By Dale Kasler
Published: Tuesday, Dec. 14, 2010 – 12:00 am | Page 6B
The lawyer hired by CalPERS to investigate its bribery scandal urged the pension fund Monday to police itself and its investment partners far more vigorously.
The recommendations by Washington, D.C. attorney Philip Khinda, who has been investigating CalPERS for more than a year, amount to a broad array of reforms for the nation’s largest public pension fund. Khinda’s proposals range from a ban on gifts to board members to a restructuring of how CalPERS doles out the millions of dollars in fees it pays its investment partners.
His nine pages of proposals followed a series of allegations that have damaged the reputation of the $220 billion California Public Employees’ Retirement System.
Attorney General Jerry Brown charged in a lawsuit in May that so-called placement agent Alfred Villalobos bribed then-CalPERS Chief Executive Fred Buenrostro and two other officials to influence their investment decisions. All deny any wrongdoing.
Villalobos, a one-time board member, collected more than $50 million in fees representing investment clients before CalPERS.
Board members won’t vote on Khinda’s proposals until next year, but generally accepted his plan as a kind of harsh medicine.
“I endorse in concept the need for change,” said President Rob Feckner. “It’s our job to look in the mirror.”
Anne Stausboll, the current CEO, said the reforms are designed so “never again will CalPERS’ credibility be called into question.”
Khinda, of the law firm Steptoe & Johnson, said he believes CalPERS is “extraordinarily committed” to his proposals.
CalPERS has already undertaken some reforms on its own, including a ban on gifts to staff members. The pension fund also sponsored successful legislation that forbids private equity firms to pay placement agents contingency fees for obtaining pension fund investments; the theory is that contingency fees invite corruption.
CalPERS should go further, Khinda said.
He said board members, not just staffers, should be prohibited from accepting gifts from placement agents or their clients. The state’s lawsuit alleges that Villalobos took former board member Charles Valdes on an all-expenses-paid round-the-world trip in 2006 and gave him other gifts.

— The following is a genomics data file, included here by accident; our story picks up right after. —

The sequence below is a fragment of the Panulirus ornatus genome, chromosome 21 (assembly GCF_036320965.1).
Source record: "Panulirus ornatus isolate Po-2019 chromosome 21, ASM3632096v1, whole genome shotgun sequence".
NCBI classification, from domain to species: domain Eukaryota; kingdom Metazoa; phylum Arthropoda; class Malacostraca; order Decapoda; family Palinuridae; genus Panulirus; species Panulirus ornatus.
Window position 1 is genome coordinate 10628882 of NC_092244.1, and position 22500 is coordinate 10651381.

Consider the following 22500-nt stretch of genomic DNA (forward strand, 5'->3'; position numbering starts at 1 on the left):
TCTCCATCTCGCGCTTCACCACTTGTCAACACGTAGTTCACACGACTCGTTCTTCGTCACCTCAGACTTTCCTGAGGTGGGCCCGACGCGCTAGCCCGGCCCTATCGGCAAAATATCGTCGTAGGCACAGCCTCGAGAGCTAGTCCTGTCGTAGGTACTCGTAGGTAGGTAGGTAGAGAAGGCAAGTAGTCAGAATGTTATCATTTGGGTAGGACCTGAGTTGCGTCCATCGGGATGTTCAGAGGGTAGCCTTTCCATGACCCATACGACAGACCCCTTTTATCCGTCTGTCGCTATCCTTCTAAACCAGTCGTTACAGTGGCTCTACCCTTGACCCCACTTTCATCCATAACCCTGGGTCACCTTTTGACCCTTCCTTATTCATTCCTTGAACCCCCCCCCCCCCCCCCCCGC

Valdes has denied any wrongdoing but, like Villalobos and Buenrostro, has invoked his Fifth Amendment right against self-incrimination while being questioned by investigators.
Khinda also recommended a “cooling-off period,” similar to federal law, that would require CalPERS employees who leave the fund to wait two years before going to work for an investment partner or placement agent. Current state law lets those former employees work right away for the outside party as long as they don’t immediately lobby CalPERS on behalf of their new employers.
The state’s lawsuit charges that Villalobos made a standing job offer to Buenrostro – and made good on the promise just a day after Buenrostro quit as CalPERS CEO in 2008.
Khinda also wants Cal-PERS to punish its wrongdoers more swiftly.
The Legislature, he wrote, should alter civil service rules so CalPERS can streamline its disciplinary procedures when someone is suspected of wrongdoing – and slash the pay of top investment staffers “during the discipline and termination process.”
That recommendation could be aimed at the case of Leon Shahinian, a senior investment officer who was identified in Brown’s lawsuit as having taken bribes from Villalobos. Shahinian, a $348,000-a-year employee, stayed on at full pay for four months after the lawsuit was filed before leaving in August.
Shahinian isn’t a defendant in the lawsuit and has said through his lawyer that he did nothing wrong.
Some of Khinda’s recommendations go to the heart of the private equity industry and how it’s funded. He said CalPERS should forbid its investment partners to use any of the pension fund’s dollars to pay placement agents.
What’s more, he urged CalPERS to stop paying its partners a fee based on the size of the original investment, regardless of how it performed. In the future, “CalPERS should insist that nearly all of the fees it pays be in the form of incentive fees paid based on the success of the investments,” he wrote.
He said the generous fees paid by CalPERS have been “an apparent excess” that made it easier for the partners to pay commissions to placement agents.
“Over the years, CalPERS often simply accepted what it believed were market terms or conditions, rather than using its size and reputation to secure the best possible terms on fees it pays to have its money managed,” Khinda wrote.
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